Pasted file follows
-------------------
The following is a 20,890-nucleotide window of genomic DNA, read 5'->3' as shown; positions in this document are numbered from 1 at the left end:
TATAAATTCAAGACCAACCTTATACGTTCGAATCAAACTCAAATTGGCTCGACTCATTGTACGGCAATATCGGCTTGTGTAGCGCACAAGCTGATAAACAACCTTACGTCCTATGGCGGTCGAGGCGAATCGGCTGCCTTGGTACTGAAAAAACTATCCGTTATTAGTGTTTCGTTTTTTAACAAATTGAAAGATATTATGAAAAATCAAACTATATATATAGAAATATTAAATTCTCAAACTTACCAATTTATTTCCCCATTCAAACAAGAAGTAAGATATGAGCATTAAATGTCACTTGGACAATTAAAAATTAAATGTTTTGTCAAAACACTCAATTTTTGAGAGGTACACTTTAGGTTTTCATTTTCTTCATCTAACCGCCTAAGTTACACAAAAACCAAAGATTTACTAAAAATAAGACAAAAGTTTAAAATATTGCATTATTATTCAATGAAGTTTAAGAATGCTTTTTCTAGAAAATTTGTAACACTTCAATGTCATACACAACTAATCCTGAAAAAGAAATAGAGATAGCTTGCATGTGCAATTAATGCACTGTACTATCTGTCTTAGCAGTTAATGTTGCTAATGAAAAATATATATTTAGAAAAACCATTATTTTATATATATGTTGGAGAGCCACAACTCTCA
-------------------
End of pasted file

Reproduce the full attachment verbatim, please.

The following is a 20,890-nucleotide window of genomic DNA, read 5'->3' as shown; positions in this document are numbered from 1 at the left end:
TATAAATTCAAGACCAACCTTATACGTTCGAATCAAACTCAAATTGGCTCGACTCATTGTACGGCAATATCGGCTTGTGTAGCGCACAAGCTGATAAACAACCTTACGTCCTATGGCGGTCGAGGCGAATCGGCTGCCTTGGTACTGAAAAAACTATCCGTTATTAGTGTTTCGTTTTTTAACAAATTGAAAGATATTATGAAAAATCAAACTATATATATAGAAATATTAAATTCTCAAACTTACCAATTTATTTCCCCATTCAAACAAGAAGTAAGATATGAGCATTAAATGTCACTTGGACAATTAAAAATTAAATGTTTTGTCAAAACACTCAATTTTTGAGAGGTACACTTTAGGTTTTCATTTTCTTCATCTAACCGCCTAAGTTACACAAAAACCAAAGATTTACTAAAAATAAGACAAAAGTTTAAAATATTGCATTATTATTCAATGAAGTTTAAGAATGCTTTTTCTAGAAAATTTGTAACACTTCAATGTCATACACAACTAATCCTGAAAAAGAAATAGAGATAGCTTGCATGTGCAATTAATGCACTGTACTATCTGTCTTAGCAGTTAATGTTGCTAATGAAAAATATATATTTAGAAAAACCATTATTTTATATATATGTTGGAGAGCCACAACTCTCA